When Charles Wesley returned from the British colonies in America, he continued his ministry in the United Kingdom. In 1740, while traveling and preaching, he was chased by an angry mob, while being chased and hiding behind a barn, he wrote one of the most loved poems in the English language:

Jesus, Lover of my Soul

Jesus, lover of my soul, let me to Thy bosom fly,
While the nearer waters roll, while the tempest still is high.
Hide me, O my Savior, hide, till the storm of life is past;
Safe into the haven guide; O receive my soul at last.

Other refuge have I none, hangs my helpless soul on Thee;
Leave, ah! leave me not alone, still support and comfort me.
All my trust on Thee is stayed, all my help from Thee I bring;
Cover my defenseless head with the shadow of Thy wing.

Wilt Thou not regard my call? Wilt Thou not accept my prayer?
Lo! I sink, I faint, I fall—Lo! on Thee I cast my care;
Reach me out Thy gracious hand! While I of Thy strength receive,
Hoping against hope I stand, dying, and behold, I live.

Thou, O Christ, art all I want, more than all in Thee I find;
Raise the fallen, cheer the faint, heal the sick, and lead the blind.
Just and holy is Thy Name, I am all unrighteousness;
False and full of sin I am; Thou art full of truth and grace.

Plenteous grace with Thee is found, grace to cover all my sin;
Let the healing streams abound; make and keep me pure within.
Thou of life the fountain art, freely let me take of Thee;
Spring Thou up within my heart; rise to all eternity.

I like this poem, in itself, and because of the story. This guy writes poetry while he’s being chased by people who want to beat him! What kind of man writes the lyrics to one of the most endearing hymns while running for his life? He is actually worshipping God in the midst of hands-on persecution!

He is a man elevated by faith and illuminated by grace.

Faith in God gives Believers a dependency on God, without despair. Faith gives us the proper perspective of life and life’s issues; especially during difficult times.

Grace, the kind a sinner knows of God’s undeserved kindness, makes a Believer a mirror of grace, reflecting the light of God’s presence everywhere.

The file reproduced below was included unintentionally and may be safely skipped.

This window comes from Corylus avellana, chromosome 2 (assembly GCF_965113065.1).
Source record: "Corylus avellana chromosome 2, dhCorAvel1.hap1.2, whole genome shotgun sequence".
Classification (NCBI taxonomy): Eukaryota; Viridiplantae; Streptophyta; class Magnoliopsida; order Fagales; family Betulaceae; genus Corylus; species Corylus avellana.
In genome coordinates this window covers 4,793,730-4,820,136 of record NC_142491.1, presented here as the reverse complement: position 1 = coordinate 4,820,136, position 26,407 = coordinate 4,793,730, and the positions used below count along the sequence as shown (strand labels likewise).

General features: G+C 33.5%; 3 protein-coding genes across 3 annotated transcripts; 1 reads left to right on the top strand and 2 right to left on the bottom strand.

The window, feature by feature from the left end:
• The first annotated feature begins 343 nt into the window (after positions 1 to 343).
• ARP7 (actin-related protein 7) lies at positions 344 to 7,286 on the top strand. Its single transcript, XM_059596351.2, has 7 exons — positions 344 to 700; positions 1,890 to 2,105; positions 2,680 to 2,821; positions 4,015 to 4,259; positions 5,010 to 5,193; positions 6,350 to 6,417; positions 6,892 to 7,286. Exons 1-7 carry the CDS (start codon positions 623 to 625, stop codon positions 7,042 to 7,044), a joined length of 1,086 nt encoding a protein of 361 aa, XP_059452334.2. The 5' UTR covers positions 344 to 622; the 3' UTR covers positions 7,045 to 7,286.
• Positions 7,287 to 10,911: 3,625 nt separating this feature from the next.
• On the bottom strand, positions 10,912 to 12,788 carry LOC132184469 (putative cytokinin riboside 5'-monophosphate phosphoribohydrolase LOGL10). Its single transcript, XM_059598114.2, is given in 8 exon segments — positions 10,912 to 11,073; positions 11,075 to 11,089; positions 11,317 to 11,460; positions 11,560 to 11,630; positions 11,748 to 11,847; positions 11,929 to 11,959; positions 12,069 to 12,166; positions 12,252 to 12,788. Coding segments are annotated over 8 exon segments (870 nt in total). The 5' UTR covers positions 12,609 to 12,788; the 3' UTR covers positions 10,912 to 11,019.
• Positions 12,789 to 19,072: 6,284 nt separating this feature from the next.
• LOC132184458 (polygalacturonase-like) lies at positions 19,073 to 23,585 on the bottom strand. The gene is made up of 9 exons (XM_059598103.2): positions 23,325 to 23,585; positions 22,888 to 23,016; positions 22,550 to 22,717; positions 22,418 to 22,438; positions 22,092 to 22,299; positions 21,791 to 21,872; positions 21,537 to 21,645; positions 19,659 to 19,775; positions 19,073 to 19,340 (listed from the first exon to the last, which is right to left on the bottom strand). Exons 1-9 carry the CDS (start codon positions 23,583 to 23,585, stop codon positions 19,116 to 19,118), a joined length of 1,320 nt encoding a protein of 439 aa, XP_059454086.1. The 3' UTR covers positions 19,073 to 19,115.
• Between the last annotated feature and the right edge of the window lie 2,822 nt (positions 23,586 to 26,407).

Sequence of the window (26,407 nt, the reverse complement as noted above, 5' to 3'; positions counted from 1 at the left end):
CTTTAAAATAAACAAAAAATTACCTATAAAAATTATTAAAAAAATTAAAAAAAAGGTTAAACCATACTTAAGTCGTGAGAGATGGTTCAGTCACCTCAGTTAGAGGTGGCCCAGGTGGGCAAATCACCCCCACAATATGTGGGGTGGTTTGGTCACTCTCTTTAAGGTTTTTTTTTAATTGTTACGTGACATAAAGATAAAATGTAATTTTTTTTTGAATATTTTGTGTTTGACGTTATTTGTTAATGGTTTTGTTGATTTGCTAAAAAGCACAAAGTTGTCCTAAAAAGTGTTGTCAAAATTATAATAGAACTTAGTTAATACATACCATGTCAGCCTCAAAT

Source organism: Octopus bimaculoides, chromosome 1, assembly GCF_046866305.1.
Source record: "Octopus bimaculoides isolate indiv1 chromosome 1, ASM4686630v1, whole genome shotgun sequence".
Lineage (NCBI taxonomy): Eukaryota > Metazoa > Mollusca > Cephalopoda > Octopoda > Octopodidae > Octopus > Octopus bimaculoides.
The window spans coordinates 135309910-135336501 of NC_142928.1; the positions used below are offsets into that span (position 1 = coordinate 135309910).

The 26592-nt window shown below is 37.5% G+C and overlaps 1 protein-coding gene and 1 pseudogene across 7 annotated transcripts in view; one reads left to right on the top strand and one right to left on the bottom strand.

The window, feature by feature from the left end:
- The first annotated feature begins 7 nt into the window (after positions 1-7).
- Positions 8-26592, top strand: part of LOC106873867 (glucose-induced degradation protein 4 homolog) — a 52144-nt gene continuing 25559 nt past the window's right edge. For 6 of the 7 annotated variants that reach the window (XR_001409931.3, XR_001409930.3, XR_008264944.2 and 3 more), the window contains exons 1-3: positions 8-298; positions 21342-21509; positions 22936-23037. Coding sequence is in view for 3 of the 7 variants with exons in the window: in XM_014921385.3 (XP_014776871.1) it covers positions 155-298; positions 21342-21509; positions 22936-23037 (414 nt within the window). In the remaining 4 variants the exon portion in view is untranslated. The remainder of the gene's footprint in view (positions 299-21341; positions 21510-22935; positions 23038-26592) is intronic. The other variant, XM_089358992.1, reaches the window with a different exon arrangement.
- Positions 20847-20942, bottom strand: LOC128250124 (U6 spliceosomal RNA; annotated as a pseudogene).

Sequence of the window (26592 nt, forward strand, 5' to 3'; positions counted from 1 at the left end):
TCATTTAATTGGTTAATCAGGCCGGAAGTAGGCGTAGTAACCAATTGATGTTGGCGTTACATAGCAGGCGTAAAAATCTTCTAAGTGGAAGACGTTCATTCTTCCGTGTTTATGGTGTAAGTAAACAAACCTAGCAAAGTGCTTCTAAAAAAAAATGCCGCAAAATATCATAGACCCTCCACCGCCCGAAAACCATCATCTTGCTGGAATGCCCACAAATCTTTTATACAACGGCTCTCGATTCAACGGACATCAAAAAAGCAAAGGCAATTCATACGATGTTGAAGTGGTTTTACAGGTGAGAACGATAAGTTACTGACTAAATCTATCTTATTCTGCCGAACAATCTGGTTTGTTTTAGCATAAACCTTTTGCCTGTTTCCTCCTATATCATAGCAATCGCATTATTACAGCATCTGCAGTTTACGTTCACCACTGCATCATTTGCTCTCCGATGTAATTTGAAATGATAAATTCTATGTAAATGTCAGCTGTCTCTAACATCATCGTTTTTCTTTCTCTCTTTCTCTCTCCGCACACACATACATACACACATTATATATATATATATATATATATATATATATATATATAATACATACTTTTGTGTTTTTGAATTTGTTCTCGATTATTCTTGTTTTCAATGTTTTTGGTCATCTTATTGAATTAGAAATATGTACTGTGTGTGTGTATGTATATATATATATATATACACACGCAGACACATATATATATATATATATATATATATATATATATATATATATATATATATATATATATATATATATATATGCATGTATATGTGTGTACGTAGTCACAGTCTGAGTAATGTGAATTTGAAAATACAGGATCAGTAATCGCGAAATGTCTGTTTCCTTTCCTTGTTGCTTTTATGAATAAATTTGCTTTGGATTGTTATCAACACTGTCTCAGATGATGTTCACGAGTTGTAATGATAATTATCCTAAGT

Additionally, the presence of Jesus in one’s life makes faith’s endeavors a partnership, where Jesus works with the Believer everyday while they live on earth. The Believer knows that the most important Someone is watching them, listening and ready to guide.

In Matthew 8:5-13 Jesus walks into Capernaum, the hometown of Simon-Peter and Andrew, and is met by a Roman officer. The centurion must have known Jesus was coming because he met him as he entered the city, and he knew about Jesus. He believed that Jesus was who he said was; the centurion also knew who he was in comparison with Jesus. The officer wouldn’t let Jesus come into his house; he knew his home was not worthy of Jesus’ presence.

Matt 8:5-13

I am sure the story of Jesus collaborating with an enemy of the State angered a lot of good Jewish people. Jesus is helping the Romans! Jesus does three things wrong here:

  1. He talks to the officer “Hello, how are you; how’s the occupation, how’s the war, how’s Caesar?” You just don’t make small talk with the evil overlords of your people!
  2. He heals his servant. Jesus genuinely cares about this soldier and his servant. He listens, he acts.
  3. He rewards the officer with a spiritual secret. The secret:  heaven is open to Gentiles who believe; believing Gentiles will replace Jews who do not.

He publicly admonishes the Israelites who are listening and affirms the Roman centurion. Have you ever noticed that Jesus doesn’t care about what the crowd thinks? Once again, he leaves the 99 in order to save the one, that’s what good shepherds do.

The Christian faith is the same in the nameless centurion as it is in Charles Wesley:

He is a man elevated by faith and illuminated by grace.

Faith in God gives believers a dependency on God, without despair. Faith gives us the proper perspective of life and life’s issues; especially during difficult times.

Grace, the kind a sinner knows of God’s undeserved kindness, makes a Believer a mirror of grace, reflecting the light of God’s presence everywhere.

Additionally, the presence of Jesus in one’s life makes faith’s endeavors a partnership, where Jesus works with the Believer everyday while they live on earth. The Believer knows that the most important Someone is watching them, listening and ready to guide.

The story of the centurion has always been one of my favorites because it ruins everything; Jesus saves the guy that nobody likes. Everybody wants this guy dead, but Jesus wants him to live; to be saved.